The three-plus hour clinic began with three video sessions in Bennett Hall.
Offensive coordinator Kevin Bourgoin schooled the women on offense, explaining the positions and each player’s primary responsibilities.
“The wide receiver can also be called the split end, flanker or H-back, and his job is to catch the ball,” said Bourgoin. “The halfback’s job is to run the ball.”
He taught them about formations including what type of play to expect from a particular formation and how a coach will change personnel based on the situation.
Defensive coordinator Paul Ferraro showed the women how to tell the difference between a 3-4 and a 4-3 defense.
“If you see three players with their hands on the ground [in a three or four-point stance], it’s a 3-4. If there are four, it’s a 4-3,” said Ferraro referring to the defensive linemen.
He told them to watch during a game for a big card shown to the defense from the sidelines with a number on it which refers to the number of backs and tight ends the opposing offense has on the field. That helps the defense predict the type of play the offense is going to run.
If they show the number 11, it means there is one running back and one tight end.
He explained the popular phrase “it all starts up front” by saying if the defensive line gets a surge and pushes the offensive line back, it’s a positive. But if the offensive line is pushing the defensive line back, it’s a negative.
Special teams coordinators Archer (offense) and Greg Webster (defense) explained the punting, placekicking and kickoff team responsibilities noting that an extra point or field goal attempt takes 1.2 seconds to occur from the time the ball is snapped to the time the kicker kicks the ball and a punt takes two seconds.
Director of football operations Ed Mestieri spoke about the roles of the referee and other officials on the field. He pointed out that each head coach meets individually with the referee before the game to discuss things like unique plays to watch for and tactics by the opponents that “aren’t in the framework of the rules.” He also discussed penalties.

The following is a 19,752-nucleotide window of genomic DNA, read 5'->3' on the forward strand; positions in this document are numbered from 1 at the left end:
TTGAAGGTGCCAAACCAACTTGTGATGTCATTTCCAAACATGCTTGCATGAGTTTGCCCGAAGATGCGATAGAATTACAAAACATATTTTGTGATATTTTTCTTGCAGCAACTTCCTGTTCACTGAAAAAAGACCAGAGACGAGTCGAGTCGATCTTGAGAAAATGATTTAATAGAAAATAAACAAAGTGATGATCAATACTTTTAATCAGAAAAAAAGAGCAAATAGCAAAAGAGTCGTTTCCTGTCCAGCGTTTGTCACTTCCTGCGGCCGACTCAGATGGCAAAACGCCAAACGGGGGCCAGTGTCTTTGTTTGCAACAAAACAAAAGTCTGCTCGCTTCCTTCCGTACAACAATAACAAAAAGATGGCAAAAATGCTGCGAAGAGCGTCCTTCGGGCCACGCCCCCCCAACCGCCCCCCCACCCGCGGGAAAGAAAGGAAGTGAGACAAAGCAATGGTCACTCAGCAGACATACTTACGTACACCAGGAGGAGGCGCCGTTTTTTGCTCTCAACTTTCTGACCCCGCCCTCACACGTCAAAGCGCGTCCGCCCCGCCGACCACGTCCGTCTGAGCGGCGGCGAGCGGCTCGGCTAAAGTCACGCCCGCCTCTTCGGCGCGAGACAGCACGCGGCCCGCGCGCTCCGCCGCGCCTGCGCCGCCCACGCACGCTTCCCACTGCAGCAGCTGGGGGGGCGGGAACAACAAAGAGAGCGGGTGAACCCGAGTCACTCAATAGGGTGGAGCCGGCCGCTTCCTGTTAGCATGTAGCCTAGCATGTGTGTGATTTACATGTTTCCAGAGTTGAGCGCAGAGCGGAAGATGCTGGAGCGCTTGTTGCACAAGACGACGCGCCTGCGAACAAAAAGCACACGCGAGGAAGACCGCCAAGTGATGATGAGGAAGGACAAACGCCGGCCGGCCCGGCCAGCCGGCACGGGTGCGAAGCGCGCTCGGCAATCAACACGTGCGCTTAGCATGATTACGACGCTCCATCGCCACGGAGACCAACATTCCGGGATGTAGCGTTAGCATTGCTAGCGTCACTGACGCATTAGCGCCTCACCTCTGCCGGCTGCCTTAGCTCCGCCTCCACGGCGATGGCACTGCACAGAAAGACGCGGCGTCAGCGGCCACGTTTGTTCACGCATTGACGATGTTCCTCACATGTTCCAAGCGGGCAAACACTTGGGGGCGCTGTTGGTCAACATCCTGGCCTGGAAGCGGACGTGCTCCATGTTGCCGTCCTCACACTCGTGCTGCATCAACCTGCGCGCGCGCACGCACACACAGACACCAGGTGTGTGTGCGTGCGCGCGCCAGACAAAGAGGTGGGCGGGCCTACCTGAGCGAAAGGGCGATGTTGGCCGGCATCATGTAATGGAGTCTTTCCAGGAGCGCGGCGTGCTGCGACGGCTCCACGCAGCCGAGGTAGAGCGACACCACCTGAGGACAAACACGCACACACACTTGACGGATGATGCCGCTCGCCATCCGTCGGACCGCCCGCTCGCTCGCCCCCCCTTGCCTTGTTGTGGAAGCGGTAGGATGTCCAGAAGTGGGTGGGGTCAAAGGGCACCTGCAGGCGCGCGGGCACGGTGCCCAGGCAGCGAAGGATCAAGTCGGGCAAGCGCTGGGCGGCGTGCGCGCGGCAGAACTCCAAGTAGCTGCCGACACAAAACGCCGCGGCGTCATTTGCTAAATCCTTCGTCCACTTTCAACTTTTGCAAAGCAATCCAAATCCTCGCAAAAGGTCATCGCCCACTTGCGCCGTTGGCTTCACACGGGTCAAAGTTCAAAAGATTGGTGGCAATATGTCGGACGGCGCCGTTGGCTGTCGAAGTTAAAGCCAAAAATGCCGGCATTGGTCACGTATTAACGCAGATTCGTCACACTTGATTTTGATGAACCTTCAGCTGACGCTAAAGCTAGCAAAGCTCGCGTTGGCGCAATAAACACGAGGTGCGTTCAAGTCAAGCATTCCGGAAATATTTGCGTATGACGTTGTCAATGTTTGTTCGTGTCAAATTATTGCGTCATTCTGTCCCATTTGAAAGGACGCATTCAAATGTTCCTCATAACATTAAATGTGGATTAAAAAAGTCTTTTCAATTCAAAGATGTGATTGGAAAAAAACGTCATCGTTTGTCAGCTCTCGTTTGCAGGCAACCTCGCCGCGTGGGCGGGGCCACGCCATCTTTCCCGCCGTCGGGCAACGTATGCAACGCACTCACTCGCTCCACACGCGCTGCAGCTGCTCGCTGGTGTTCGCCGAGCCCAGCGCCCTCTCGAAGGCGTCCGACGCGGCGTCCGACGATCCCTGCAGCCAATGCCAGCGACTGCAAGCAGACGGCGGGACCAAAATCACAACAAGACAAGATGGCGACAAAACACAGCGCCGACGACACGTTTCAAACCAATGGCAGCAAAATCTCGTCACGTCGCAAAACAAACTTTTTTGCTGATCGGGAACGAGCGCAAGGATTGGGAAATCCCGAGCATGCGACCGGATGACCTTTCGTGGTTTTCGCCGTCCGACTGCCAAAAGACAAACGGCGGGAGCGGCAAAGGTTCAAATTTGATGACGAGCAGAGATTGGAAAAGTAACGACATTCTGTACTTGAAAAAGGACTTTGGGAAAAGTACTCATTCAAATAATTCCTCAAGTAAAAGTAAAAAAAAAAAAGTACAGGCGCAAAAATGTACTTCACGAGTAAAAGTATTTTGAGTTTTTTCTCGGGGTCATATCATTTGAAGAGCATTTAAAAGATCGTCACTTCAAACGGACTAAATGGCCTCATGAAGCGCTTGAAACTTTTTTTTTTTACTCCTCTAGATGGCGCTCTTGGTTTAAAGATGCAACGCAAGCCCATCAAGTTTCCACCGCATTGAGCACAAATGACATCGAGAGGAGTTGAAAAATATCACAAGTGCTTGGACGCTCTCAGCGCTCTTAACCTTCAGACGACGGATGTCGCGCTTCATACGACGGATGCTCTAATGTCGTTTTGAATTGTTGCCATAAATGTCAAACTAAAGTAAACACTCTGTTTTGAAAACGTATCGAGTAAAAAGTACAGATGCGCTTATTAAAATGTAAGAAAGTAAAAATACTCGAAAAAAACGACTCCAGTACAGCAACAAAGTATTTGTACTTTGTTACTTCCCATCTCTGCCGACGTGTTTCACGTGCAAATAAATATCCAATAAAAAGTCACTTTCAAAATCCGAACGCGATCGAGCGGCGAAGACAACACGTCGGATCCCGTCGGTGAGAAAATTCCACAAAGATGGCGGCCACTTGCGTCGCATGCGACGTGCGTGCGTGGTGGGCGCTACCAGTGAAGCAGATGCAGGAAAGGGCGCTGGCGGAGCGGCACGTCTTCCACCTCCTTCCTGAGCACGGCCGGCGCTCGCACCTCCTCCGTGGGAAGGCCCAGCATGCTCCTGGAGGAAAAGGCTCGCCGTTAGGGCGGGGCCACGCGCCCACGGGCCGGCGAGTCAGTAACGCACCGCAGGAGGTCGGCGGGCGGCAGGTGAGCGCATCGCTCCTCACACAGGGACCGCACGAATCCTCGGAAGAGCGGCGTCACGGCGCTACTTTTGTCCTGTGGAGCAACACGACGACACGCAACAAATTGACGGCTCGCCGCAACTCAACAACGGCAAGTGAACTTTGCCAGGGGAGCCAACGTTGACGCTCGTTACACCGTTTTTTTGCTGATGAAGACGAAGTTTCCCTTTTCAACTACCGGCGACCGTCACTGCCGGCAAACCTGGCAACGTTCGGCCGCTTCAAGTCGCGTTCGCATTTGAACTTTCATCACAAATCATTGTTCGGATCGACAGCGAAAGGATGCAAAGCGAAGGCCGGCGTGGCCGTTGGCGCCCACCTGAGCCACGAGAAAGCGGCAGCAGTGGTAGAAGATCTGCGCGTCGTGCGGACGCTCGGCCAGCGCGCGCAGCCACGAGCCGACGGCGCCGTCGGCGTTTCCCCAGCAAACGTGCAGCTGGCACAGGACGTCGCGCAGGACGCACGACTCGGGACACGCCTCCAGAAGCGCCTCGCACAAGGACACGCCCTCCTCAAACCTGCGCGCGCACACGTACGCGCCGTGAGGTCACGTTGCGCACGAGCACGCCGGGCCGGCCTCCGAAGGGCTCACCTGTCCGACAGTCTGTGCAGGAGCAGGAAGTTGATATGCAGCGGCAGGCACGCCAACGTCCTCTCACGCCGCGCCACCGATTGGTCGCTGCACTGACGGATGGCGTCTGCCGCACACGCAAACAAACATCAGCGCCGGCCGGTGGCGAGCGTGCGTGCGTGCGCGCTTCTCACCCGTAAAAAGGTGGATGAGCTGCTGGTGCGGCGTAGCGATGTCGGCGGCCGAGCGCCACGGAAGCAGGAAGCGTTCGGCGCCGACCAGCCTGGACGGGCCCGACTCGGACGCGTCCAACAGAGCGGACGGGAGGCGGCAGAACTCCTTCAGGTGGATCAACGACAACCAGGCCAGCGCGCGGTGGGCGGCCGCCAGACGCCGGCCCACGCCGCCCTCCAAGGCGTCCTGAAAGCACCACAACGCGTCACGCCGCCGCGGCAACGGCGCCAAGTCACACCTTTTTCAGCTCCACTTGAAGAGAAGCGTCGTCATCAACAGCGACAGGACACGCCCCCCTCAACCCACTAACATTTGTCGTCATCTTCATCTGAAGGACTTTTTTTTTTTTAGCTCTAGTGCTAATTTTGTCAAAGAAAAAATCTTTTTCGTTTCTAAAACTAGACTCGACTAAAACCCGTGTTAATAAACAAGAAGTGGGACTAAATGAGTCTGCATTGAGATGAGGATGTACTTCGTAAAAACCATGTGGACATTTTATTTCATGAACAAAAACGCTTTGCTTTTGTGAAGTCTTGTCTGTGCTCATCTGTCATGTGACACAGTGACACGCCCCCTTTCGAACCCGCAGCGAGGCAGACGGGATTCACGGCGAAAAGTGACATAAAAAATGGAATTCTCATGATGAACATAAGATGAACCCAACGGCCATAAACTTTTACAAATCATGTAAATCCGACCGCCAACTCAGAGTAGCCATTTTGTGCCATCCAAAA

The women were then broken into two groups and toured the locker room facilities and weight room. They were even given a squatting drill performed while holding a lightweight PC pipe.
Dressed in full football gear, offensive linemen Chase Hoyt and Daniel Carriker answered questions and head athletic trainer Ryan Taylor discussed injuries and rehabs. One of the assistants also taped a woman’s ankle. Taylor noted that knee braces cost $400 and offensive linemen wear them as protection against injury rather than just after sustaining an injury.
The women were also informed about the endless hours of video watched by the coaches and players.
When the women were taken to the field, they were broken up into groups with each attending four stations. They were taught how to tackle, throw, block and catch.
Cosgrove enjoyed getting to show the ladies the “incredible” amount of time and effort plus the processes that go into preparing for each game.
“The ladies had a sincerity. They wanted to know [and learn]. It was pretty cool to see that, to feel that and to sense that,” said Cosgrove.